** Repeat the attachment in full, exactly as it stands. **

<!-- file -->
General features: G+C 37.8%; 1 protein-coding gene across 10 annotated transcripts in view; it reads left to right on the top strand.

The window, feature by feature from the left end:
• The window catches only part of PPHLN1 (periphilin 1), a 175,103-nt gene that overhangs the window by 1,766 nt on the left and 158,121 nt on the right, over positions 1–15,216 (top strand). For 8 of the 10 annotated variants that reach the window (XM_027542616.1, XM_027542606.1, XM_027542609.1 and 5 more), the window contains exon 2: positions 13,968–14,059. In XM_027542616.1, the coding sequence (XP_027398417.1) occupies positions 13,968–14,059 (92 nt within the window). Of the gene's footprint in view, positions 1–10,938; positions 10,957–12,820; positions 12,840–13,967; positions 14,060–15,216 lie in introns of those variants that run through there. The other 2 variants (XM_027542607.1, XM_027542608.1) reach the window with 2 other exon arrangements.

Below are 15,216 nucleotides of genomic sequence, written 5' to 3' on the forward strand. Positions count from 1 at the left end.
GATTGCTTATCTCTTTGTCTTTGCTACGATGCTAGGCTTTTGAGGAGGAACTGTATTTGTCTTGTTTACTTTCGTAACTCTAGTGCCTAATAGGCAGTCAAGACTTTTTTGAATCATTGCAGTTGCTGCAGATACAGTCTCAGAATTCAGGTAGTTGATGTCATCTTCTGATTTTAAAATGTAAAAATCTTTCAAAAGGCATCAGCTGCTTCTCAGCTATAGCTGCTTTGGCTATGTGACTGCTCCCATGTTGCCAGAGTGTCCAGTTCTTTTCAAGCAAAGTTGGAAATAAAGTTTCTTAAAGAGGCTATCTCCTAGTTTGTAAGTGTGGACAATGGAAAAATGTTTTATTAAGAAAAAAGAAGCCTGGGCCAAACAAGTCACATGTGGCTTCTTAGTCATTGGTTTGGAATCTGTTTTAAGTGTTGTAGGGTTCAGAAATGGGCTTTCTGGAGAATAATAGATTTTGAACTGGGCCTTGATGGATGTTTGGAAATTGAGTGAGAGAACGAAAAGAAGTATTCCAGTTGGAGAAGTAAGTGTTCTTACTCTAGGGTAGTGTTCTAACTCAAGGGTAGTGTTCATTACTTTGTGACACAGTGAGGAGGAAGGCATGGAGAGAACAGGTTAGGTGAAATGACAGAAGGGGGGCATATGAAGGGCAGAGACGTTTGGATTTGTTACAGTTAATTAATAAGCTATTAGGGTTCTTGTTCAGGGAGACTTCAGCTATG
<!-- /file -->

General features: G+C 37.8%; 1 protein-coding gene across 10 annotated transcripts in view; it reads left to right on the top strand.

The window, feature by feature from the left end:
• The window catches only part of PPHLN1 (periphilin 1), a 175,103-nt gene that overhangs the window by 1,766 nt on the left and 158,121 nt on the right, over positions 1–15,216 (top strand). For 8 of the 10 annotated variants that reach the window (XM_027542616.1, XM_027542606.1, XM_027542609.1 and 5 more), the window contains exon 2: positions 13,968–14,059. In XM_027542616.1, the coding sequence (XP_027398417.1) occupies positions 13,968–14,059 (92 nt within the window). Of the gene's footprint in view, positions 1–10,938; positions 10,957–12,820; positions 12,840–13,967; positions 14,060–15,216 lie in introns of those variants that run through there. The other 2 variants (XM_027542607.1, XM_027542608.1) reach the window with 2 other exon arrangements.

Below are 15,216 nucleotides of genomic sequence, written 5' to 3' on the forward strand. Positions count from 1 at the left end.
GATTGCTTATCTCTTTGTCTTTGCTACGATGCTAGGCTTTTGAGGAGGAACTGTATTTGTCTTGTTTACTTTCGTAACTCTAGTGCCTAATAGGCAGTCAAGACTTTTTTGAATCATTGCAGTTGCTGCAGATACAGTCTCAGAATTCAGGTAGTTGATGTCATCTTCTGATTTTAAAATGTAAAAATCTTTCAAAAGGCATCAGCTGCTTCTCAGCTATAGCTGCTTTGGCTATGTGACTGCTCCCATGTTGCCAGAGTGTCCAGTTCTTTTCAAGCAAAGTTGGAAATAAAGTTTCTTAAAGAGGCTATCTCCTAGTTTGTAAGTGTGGACAATGGAAAAATGTTTTATTAAGAAAAAAGAAGCCTGGGCCAAACAAGTCACATGTGGCTTCTTAGTCATTGGTTTGGAATCTGTTTTAAGTGTTGTAGGGTTCAGAAATGGGCTTTCTGGAGAATAATAGATTTTGAACTGGGCCTTGATGGATGTTTGGAAATTGAGTGAGAGAACGAAAAGAAGTATTCCAGTTGGAGAAGTAAGTGTTCTTACTCTAGGGTAGTGTTCTAACTCAAGGGTAGTGTTCATTACTTTGTGACACAGTGAGGAGGAAGGCATGGAGAGAACAGGTTAGGTGAAATGACAGAAGGGGGGCATATGAAGGGCAGAGACGTTTGGATTTGTTACAGTTAATTAATAAGCTATTAGGGTTCTTGTTCAGGGAGACTTCAGCTATG